Dementia Symptoms, Stages, and Treatment: Vascular dementia, Lewy body dementia, Alzheimer’s disease, and how to improve memory

Recognize dementia symptoms and signs to help detect and treat memory disorders

Dear Friend,

You misplaced your keys again. Should you be concerned?

Walking in the supermarket, you notice a friend at the far end of the aisle but quickly dart around the corner because you can’t recall her name. Is this a reason to be worried?

You open the refrigerator but can’t remember what you’re looking for. Cause for alarm?

Are these “senior moments” or symptoms of something more serious? Are they signs of dementia? How can you tell? And, more importantly, is there anything you can do about it?

Introducing a free report from University Health News, Dementia Symptoms, Stages, and Treatment: Vascular dementia, Lewy body dementia, Alzheimer’s disease, and how to improve memory. This free guide will help you answer questions about your mind and your memory. How your mind works, what causes memory loss, things you can do to not only slow memory loss but reverse it and daily activities you can do to stay sharp at any age.

Dementia symptoms come in many forms.

Episodes of forgetfulness can cause panic in otherwise healthy adults. Serious memory lapses may indicate dementia if they are accompanied by at least one other symptom of cognitive decline. Such dementia symptoms may include:

  • Asking the same questions over and over
  • Losing the ability to accomplish complex tasks, such as cooking a meal
  • Having trouble using language, or putting words together
  • Neglecting personal hygiene – such as brushing your teeth or showering
  • Having trouble coordinating movements
  • Experiencing mood symptoms such as anxiety, unusual irritability, or depression

Even for individuals who are showing signs of memory difficulties, dementia is not a foregone conclusion. By taking proactive steps, you can lower your risk for dementia or slow the progress of mental decline. In Dementia Symptoms, Stages, and Treatment: Vascular dementia, Lewy body dementia, Alzheimer’s disease, and how to improve memory you’ll receive detailed advice on ways to lower your dementia risk.

Advice including the diets that can lower your Alzheimer’s risk up to 53 percent. Answers to questions like: Are carbs really bad for you? (Not the ones that can improve memory function.) Ways to increase the flow of oxygen-rich blood to brain is easier than you think. While a good night’s sleep is essential to better health, be careful about the medications you use to help your sleep. Some can impair your memory.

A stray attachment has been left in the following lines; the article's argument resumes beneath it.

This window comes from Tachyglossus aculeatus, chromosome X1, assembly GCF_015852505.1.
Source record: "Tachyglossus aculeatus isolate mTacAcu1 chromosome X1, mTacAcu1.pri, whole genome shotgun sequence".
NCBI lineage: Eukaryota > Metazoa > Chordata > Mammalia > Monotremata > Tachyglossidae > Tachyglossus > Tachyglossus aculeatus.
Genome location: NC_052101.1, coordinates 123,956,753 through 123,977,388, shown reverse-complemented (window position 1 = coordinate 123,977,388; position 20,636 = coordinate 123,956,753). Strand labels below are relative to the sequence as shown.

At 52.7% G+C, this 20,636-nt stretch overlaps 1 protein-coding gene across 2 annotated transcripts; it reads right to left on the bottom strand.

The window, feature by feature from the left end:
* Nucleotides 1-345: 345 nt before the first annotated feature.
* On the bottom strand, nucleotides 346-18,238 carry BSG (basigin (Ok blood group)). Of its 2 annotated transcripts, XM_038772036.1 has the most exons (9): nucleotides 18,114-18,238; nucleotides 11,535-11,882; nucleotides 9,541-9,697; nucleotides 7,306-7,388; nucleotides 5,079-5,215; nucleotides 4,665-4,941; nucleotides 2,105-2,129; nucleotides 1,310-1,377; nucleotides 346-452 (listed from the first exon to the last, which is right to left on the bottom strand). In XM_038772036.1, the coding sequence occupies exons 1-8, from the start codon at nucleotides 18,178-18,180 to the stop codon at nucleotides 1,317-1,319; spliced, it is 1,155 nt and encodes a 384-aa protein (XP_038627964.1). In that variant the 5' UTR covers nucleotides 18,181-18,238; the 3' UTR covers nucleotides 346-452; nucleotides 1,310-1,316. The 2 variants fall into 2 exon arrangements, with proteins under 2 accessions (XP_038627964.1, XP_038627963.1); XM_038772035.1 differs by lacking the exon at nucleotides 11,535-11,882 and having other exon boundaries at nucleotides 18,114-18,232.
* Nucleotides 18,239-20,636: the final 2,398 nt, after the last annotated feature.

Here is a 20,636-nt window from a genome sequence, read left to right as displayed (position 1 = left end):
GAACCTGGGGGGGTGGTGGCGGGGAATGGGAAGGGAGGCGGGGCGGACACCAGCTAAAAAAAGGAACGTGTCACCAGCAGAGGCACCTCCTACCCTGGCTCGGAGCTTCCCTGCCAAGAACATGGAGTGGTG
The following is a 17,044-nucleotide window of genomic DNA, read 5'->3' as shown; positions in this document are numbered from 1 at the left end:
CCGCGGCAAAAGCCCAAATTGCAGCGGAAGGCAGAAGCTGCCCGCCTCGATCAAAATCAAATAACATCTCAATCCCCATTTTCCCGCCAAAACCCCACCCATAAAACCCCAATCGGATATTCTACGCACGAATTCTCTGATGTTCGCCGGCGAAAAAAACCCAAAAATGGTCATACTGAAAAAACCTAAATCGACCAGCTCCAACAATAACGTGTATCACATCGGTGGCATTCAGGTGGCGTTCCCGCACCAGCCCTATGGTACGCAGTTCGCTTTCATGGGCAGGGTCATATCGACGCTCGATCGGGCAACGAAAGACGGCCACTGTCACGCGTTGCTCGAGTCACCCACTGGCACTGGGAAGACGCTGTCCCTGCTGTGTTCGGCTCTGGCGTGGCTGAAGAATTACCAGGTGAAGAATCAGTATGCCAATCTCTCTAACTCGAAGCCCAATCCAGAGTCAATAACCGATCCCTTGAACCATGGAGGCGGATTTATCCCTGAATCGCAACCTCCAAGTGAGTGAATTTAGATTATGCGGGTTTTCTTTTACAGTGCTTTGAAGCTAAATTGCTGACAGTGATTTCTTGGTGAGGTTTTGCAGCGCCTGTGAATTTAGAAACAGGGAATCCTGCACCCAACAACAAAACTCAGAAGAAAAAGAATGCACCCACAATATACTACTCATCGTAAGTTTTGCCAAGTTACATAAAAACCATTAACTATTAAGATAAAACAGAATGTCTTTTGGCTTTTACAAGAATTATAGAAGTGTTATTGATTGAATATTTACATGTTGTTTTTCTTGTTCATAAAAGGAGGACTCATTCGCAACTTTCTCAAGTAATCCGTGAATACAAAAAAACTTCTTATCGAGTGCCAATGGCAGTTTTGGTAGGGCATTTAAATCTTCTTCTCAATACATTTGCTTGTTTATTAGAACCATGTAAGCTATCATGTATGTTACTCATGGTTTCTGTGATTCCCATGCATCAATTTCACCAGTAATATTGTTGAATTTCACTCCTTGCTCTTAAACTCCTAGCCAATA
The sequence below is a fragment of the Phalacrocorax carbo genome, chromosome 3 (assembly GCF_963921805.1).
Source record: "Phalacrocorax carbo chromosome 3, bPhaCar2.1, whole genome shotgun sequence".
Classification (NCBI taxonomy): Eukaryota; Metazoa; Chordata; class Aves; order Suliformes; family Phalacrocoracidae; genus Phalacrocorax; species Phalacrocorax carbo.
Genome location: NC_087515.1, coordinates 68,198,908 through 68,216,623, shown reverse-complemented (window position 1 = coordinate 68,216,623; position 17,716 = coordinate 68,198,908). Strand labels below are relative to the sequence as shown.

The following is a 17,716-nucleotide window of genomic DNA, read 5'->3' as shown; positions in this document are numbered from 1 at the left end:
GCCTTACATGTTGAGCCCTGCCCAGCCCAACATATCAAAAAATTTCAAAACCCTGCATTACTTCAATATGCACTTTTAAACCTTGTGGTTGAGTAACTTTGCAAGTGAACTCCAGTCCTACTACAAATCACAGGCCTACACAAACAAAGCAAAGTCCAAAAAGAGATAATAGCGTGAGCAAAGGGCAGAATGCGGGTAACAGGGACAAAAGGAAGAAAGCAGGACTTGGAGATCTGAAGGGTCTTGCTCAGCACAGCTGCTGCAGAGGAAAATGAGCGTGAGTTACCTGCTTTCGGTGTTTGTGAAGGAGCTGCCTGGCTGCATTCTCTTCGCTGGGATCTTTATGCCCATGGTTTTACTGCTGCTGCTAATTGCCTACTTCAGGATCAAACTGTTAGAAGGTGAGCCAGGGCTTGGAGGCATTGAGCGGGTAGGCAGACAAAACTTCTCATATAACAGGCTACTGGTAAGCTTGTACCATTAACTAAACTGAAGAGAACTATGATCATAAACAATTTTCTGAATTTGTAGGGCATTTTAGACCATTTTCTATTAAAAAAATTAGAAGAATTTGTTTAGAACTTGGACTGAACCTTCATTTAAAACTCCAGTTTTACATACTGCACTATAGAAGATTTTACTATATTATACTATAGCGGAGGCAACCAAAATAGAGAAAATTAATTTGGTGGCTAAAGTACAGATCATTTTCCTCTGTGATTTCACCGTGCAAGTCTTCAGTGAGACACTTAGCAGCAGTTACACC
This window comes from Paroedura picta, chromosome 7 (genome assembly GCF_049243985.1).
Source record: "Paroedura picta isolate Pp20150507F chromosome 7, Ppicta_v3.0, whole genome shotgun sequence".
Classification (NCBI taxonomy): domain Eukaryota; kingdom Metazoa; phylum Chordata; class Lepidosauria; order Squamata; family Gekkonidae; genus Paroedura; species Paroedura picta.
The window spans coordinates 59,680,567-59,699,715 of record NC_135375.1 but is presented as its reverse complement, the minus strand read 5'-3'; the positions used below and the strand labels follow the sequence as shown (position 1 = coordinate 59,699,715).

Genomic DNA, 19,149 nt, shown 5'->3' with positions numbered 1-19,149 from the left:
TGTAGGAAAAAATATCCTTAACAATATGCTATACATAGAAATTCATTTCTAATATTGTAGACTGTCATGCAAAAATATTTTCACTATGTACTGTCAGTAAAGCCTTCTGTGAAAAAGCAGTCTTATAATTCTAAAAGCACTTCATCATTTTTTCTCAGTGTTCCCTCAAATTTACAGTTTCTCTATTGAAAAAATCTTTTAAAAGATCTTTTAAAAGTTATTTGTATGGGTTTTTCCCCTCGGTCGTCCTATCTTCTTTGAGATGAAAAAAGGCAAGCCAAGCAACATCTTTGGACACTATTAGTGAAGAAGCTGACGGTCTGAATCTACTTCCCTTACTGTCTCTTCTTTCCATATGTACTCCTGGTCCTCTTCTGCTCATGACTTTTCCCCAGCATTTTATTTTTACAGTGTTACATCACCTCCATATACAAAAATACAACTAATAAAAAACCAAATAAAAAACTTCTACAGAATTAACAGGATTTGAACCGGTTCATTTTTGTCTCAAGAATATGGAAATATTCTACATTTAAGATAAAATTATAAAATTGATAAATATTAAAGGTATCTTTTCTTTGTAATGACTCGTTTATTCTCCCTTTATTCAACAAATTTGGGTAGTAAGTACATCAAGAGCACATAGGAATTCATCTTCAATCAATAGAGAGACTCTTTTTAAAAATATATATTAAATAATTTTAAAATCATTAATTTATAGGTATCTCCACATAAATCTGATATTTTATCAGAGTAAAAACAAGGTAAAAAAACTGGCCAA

Vascular dementia symptoms

Like many other health conditions, poor heart and cardiovascular health can cause serious memory loss and reduced brain function. Damage from major strokes and TIAs (transient ischemic attacks) affecting regions of the brain involving learning and memory can lead to vascular dementia. Atrial fibrillation (Afib) or an abnormal heart rhythm can cause blood to pool and dramatically increase the risk for a stroke. Knowing and quickly recognizing the signs of stroke not only reduce the potential effects on your memory, but can save your life.

Lewy body dementia symptoms

Lewy body dementia or dementia with Lewy bodies (DLB) represents about one-quarter of all dementia cases. Doctors believe there’s a link between Lewy body dementia and Parkinson’s disease. People with LBD often develop Parkinson’s-like symptoms – including rigid muscles and a shuffling walk – along with other typical dementia symptoms, such as confusion, trouble thinking and reasoning, hallucinations, and delusions.

There is as yet no known cure for DLB, but certain treatments are prescribed to help ease lewy body dementia symptoms such as the drug memantine. Cognitive symptoms may respond to AD medications such as rivastigmine (Exelon), tacrine (Cognex), and donepezil (Aricept). To read about other strategies that may help promote better health in DLB patients, and ease some of the symptoms, download Dementia Symptoms, Stages, and Treatment: Vascular dementia, Lewy body dementia, Alzheimer’s disease, and how to improve memory.

Alzheimer’s Disease – Alzheimer’s risk factors and stages

What about other forms of irreversible dementias? How can you recognize the signs of primary dementia? Symptoms vary and can be difficult to detect. What can you do to prevent them?

People who have Alzheimer’s typically go through a series of stages characterized by gradually worsening symptoms, although not everyone will go through all of the stages nor progress through them at the same time.